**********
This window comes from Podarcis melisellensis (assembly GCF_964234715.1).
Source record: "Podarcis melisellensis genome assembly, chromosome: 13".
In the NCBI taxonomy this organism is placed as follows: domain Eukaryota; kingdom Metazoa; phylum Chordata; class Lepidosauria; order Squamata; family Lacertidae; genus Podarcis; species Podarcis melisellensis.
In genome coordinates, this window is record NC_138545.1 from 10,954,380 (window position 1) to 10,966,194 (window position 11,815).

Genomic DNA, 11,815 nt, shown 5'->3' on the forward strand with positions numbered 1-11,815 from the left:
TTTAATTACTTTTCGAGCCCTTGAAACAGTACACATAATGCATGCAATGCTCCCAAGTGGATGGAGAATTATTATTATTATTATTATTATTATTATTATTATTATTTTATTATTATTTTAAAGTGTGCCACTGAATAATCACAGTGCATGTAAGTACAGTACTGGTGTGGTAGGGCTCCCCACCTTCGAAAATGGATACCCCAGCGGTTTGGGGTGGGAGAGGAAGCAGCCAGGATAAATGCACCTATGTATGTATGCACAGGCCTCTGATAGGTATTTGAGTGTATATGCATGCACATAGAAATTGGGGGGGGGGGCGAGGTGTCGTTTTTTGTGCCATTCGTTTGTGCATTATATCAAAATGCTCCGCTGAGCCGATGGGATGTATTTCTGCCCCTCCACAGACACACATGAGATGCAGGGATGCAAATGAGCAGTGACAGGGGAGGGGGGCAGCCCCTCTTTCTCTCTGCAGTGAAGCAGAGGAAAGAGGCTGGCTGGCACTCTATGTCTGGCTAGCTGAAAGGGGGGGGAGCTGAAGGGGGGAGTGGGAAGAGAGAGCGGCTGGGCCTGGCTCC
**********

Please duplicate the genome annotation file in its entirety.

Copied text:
This window comes from Podarcis melisellensis (assembly GCF_964234715.1).
Source record: "Podarcis melisellensis genome assembly, chromosome: 13".
In the NCBI taxonomy this organism is placed as follows: domain Eukaryota; kingdom Metazoa; phylum Chordata; class Lepidosauria; order Squamata; family Lacertidae; genus Podarcis; species Podarcis melisellensis.
In genome coordinates, this window is record NC_138545.1 from 10,954,380 (window position 1) to 10,966,194 (window position 11,815).

Genomic DNA, 11,815 nt, shown 5'->3' on the forward strand with positions numbered 1-11,815 from the left:
TTTAATTACTTTTCGAGCCCTTGAAACAGTACACATAATGCATGCAATGCTCCCAAGTGGATGGAGAATTATTATTATTATTATTATTATTATTATTATTATTATTTTATTATTATTTTAAAGTGTGCCACTGAATAATCACAGTGCATGTAAGTACAGTACTGGTGTGGTAGGGCTCCCCACCTTCGAAAATGGATACCCCAGCGGTTTGGGGTGGGAGAGGAAGCAGCCAGGATAAATGCACCTATGTATGTATGCACAGGCCTCTGATAGGTATTTGAGTGTATATGCATGCACATAGAAATTGGGGGGGGGGGCGAGGTGTCGTTTTTTGTGCCATTCGTTTGTGCATTATATCAAAATGCTCCGCTGAGCCGATGGGATGTATTTCTGCCCCTCCACAGACACACATGAGATGCAGGGATGCAAATGAGCAGTGACAGGGGAGGGGGGCAGCCCCTCTTTCTCTCTGCAGTGAAGCAGAGGAAAGAGGCTGGCTGGCACTCTATGTCTGGCTAGCTGAAAGGGGGGGGAGCTGAAGGGGGGAGTGGGAAGAGAGAGCGGCTGGGCCTGGCTCC